by Professor Jan De Maeseneer, Chair of the Expert Panel on Effective Ways of Investing in Health, Professor in Family Medicine and Primary Health Care, Ghent University, Belgium
Citizens in the European Union expect good quality healthcare, and in fact, it’s been promised to them in the Treaty of the Functioning of the European Union, which states that a high level of human health protection is to be ensured in the definition and implementation of all Union policies and activities and that the EU action should complement national policies and encourage cooperation between Member States in the field of public health while respecting the responsibilities of the Member States for the organisation and delivery of health services and medical care.
So how, in practice, can the Commission help make those ideals realities? Well, in part by relying on expert advice to develop its health policies and assist Member States to make informed, responsible investments in health, so that their health systems are modern, responsible and sustainable.
For this reason, the Commission set up the Expert Panel on effective ways of investing in Health in July 2012, to provide non-binding, scientific advice on matters related to health system modernisation, responsiveness, and sustainability.
The Expert Panel’s area of competence include primary care, hospital care, pharmaceuticals, research and development, disease prevention and health promotion, social protection, cross-border cooperation, health economics and eHealth, and in its first few years of existence has published Opinions (see Focus News) that support health and health care policy making in the EC and the Member States.
Panel members are independent experts from all over Europe with a wealth of combined experience and knowledge in the health care sector. Chosen from a pool of highly qualified experts after an open call for expression of interest, the diversity of the 12 Expert Panel members and their professional and academic achievements makes the Panel an invaluable resource that strengthens the connection between European policy makers and European citizens and helps to transform ideals in a treaty to realities in the lives of people throughout the EU.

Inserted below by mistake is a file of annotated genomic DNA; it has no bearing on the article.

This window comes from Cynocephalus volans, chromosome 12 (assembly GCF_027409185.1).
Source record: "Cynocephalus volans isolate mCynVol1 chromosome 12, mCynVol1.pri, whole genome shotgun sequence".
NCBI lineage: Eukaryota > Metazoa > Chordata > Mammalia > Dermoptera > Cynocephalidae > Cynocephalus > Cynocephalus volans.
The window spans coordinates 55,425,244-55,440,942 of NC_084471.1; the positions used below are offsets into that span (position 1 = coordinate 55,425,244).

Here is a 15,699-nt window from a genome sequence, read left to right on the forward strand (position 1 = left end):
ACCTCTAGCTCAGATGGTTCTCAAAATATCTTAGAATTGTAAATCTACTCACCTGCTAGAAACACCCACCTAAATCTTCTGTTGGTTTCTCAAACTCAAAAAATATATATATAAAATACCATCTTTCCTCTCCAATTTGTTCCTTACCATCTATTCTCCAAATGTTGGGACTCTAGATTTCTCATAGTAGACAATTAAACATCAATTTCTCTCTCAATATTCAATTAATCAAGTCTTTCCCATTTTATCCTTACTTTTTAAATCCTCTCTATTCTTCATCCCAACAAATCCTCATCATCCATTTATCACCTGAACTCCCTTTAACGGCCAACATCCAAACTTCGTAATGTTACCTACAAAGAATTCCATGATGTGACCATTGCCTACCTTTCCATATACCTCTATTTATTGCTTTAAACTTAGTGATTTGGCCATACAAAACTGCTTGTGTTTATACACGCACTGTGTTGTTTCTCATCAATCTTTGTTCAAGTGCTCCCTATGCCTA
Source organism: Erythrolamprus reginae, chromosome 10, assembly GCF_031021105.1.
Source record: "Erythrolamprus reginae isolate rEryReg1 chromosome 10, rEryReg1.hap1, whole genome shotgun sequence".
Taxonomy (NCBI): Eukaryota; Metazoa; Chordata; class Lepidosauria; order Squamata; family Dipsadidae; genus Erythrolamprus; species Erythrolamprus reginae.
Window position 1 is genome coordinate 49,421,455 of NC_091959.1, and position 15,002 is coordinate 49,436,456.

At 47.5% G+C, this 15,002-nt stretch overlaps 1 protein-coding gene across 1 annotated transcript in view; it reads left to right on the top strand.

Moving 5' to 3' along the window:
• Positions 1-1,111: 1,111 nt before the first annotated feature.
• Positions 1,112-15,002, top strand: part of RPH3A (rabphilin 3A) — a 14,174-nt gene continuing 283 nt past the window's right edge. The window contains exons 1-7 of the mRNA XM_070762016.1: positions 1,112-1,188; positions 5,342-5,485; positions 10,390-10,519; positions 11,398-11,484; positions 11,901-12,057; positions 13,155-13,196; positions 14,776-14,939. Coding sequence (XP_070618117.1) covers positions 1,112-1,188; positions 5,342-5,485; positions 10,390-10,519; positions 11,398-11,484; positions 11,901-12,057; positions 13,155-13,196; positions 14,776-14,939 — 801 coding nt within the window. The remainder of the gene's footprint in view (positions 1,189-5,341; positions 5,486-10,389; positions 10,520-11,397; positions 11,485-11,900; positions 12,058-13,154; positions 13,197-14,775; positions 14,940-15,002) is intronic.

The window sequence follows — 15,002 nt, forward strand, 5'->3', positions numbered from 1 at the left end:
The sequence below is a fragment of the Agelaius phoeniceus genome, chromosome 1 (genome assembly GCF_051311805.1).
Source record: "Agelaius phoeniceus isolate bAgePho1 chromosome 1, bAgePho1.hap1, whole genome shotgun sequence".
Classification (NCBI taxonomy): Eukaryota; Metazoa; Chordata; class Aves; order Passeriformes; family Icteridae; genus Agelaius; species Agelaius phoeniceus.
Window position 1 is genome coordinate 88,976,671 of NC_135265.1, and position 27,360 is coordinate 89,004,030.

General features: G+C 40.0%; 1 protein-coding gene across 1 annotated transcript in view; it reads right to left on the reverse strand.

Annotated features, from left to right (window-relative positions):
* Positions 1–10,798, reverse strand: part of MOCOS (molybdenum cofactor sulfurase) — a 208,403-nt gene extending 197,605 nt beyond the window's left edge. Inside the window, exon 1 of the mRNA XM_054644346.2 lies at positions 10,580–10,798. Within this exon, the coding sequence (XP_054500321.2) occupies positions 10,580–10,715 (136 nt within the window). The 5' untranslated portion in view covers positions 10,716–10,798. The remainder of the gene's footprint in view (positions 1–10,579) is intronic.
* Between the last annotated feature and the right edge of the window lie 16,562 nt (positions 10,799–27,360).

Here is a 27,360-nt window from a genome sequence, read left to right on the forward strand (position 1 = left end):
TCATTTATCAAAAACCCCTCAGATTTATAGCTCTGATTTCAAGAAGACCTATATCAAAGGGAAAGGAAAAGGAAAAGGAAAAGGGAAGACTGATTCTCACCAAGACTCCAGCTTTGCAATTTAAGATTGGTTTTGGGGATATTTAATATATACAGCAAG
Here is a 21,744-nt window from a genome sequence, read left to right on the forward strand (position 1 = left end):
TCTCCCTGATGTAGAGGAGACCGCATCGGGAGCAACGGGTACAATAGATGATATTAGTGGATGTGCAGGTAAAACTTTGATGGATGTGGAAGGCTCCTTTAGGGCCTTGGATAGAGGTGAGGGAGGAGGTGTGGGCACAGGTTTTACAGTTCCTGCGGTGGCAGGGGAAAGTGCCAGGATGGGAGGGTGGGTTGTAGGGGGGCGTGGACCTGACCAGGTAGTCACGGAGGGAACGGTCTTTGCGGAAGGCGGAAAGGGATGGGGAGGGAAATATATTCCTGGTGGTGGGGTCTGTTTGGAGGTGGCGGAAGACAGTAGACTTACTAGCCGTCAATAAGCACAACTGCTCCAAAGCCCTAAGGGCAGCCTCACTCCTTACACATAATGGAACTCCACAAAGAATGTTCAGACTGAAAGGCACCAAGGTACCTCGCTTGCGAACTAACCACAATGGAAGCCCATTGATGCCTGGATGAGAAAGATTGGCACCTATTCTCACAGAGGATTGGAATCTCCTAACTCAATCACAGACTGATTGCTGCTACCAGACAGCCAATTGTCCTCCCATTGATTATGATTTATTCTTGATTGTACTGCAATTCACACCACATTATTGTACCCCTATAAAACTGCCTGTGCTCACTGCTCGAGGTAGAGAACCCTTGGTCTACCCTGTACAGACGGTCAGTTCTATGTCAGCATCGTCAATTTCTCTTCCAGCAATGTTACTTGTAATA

In this opinion, the Expert Panel on effective ways of investing in Health (EXPH) addresses the role of competition among health care providers as an instrument to improve efficiency in the use of health system resources. As an instrument, the use of competition among health care providers needs to be measured against the different objectives of health systems. These objectives may be conflicting and require a balance. It is unlikely that competition is aligned with all these objectives at the same time.
The conditions for competition to be a useful instrument vary across countries, health care subsectors and time. There is no golden rule or unique set of conditions that can be met to ensure that competition will always improve the attainment of health systems goals.
Introducing, increasing or changing competition in health services is a delicate policy exercise. The need for an appropriate regulatory framework should be analysed, and relevant institutions and mechanisms be put in place. Accreditation of providers and the detailed design of payment systems are of specific importance. Sound policy evaluation studies are also needed to assess and judge the impact of competition, because policy design and policy outcomes are likely to vary from one context to another. Such evaluation should form the basis for changes in regulation to meet defined policy goals. Key elements to consider when introducing, changing or increasing competition are ensuring market transparency, with availability of information on quality and prices, careful monitoring of access and equity effects, promoting health literacy, and enforcement of competition rules to prevent the creation, strengthening and abuse of dominant positions.
Competition among health care providers is distinct from patient choice.
The value of patient choice has gained important status in several countries as a principle underpinning their health system, and as an instrument for making the allocation of health system resources responsive to patient preferences and enhancing patient empowerment. Patient choice may be combined with different degrees of competition among health care providers; between public providers only, between public and private providers, and with different restrictions for entry to the market. Patient choice works best in situations where patients can easily assess the quality of the services provided. There is a permanent need to build empirical evidence in a way that is useful for policy makers, as context-specific realities will change and with them the effects of introducing or increasing competition among health care providers.